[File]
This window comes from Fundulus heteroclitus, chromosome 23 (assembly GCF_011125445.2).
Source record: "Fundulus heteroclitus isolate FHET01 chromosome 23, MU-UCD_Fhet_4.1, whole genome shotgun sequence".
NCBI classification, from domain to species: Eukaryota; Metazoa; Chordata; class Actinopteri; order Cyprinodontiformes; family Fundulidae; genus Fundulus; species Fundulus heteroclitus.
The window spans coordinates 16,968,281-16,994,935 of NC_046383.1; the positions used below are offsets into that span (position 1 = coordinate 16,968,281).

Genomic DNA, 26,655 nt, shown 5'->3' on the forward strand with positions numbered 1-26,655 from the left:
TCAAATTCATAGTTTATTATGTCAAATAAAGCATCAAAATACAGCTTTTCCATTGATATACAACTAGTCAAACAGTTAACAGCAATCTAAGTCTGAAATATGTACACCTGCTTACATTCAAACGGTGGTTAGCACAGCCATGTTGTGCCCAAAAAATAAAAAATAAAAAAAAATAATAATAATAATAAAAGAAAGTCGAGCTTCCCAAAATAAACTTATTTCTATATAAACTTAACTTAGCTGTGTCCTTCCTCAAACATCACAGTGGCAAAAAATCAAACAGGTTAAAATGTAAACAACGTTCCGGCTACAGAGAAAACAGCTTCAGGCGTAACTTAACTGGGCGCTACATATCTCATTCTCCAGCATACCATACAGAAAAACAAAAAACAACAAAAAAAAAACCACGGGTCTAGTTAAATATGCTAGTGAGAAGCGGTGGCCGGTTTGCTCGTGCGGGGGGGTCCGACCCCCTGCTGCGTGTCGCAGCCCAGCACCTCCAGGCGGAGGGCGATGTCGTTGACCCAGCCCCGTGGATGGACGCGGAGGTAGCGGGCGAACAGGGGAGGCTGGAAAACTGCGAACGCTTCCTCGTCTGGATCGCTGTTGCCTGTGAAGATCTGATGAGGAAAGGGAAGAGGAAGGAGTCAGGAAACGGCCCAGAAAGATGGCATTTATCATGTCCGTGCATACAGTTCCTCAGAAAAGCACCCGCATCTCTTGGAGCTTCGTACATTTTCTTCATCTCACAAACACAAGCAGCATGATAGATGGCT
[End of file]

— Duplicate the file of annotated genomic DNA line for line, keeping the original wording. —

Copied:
This window comes from Fundulus heteroclitus, chromosome 23 (assembly GCF_011125445.2).
Source record: "Fundulus heteroclitus isolate FHET01 chromosome 23, MU-UCD_Fhet_4.1, whole genome shotgun sequence".
NCBI classification, from domain to species: Eukaryota; Metazoa; Chordata; class Actinopteri; order Cyprinodontiformes; family Fundulidae; genus Fundulus; species Fundulus heteroclitus.
The window spans coordinates 16,968,281-16,994,935 of NC_046383.1; the positions used below are offsets into that span (position 1 = coordinate 16,968,281).

Genomic DNA, 26,655 nt, shown 5'->3' on the forward strand with positions numbered 1-26,655 from the left:
TCAAATTCATAGTTTATTATGTCAAATAAAGCATCAAAATACAGCTTTTCCATTGATATACAACTAGTCAAACAGTTAACAGCAATCTAAGTCTGAAATATGTACACCTGCTTACATTCAAACGGTGGTTAGCACAGCCATGTTGTGCCCAAAAAATAAAAAATAAAAAAAAATAATAATAATAATAAAAGAAAGTCGAGCTTCCCAAAATAAACTTATTTCTATATAAACTTAACTTAGCTGTGTCCTTCCTCAAACATCACAGTGGCAAAAAATCAAACAGGTTAAAATGTAAACAACGTTCCGGCTACAGAGAAAACAGCTTCAGGCGTAACTTAACTGGGCGCTACATATCTCATTCTCCAGCATACCATACAGAAAAACAAAAAACAACAAAAAAAAAACCACGGGTCTAGTTAAATATGCTAGTGAGAAGCGGTGGCCGGTTTGCTCGTGCGGGGGGGTCCGACCCCCTGCTGCGTGTCGCAGCCCAGCACCTCCAGGCGGAGGGCGATGTCGTTGACCCAGCCCCGTGGATGGACGCGGAGGTAGCGGGCGAACAGGGGAGGCTGGAAAACTGCGAACGCTTCCTCGTCTGGATCGCTGTTGCCTGTGAAGATCTGATGAGGAAAGGGAAGAGGAAGGAGTCAGGAAACGGCCCAGAAAGATGGCATTTATCATGTCCGTGCATACAGTTCCTCAGAAAAGCACCCGCATCTCTTGGAGCTTCGTACATTTTCTTCATCTCACAAACACAAGCAGCATGATAGATGGCT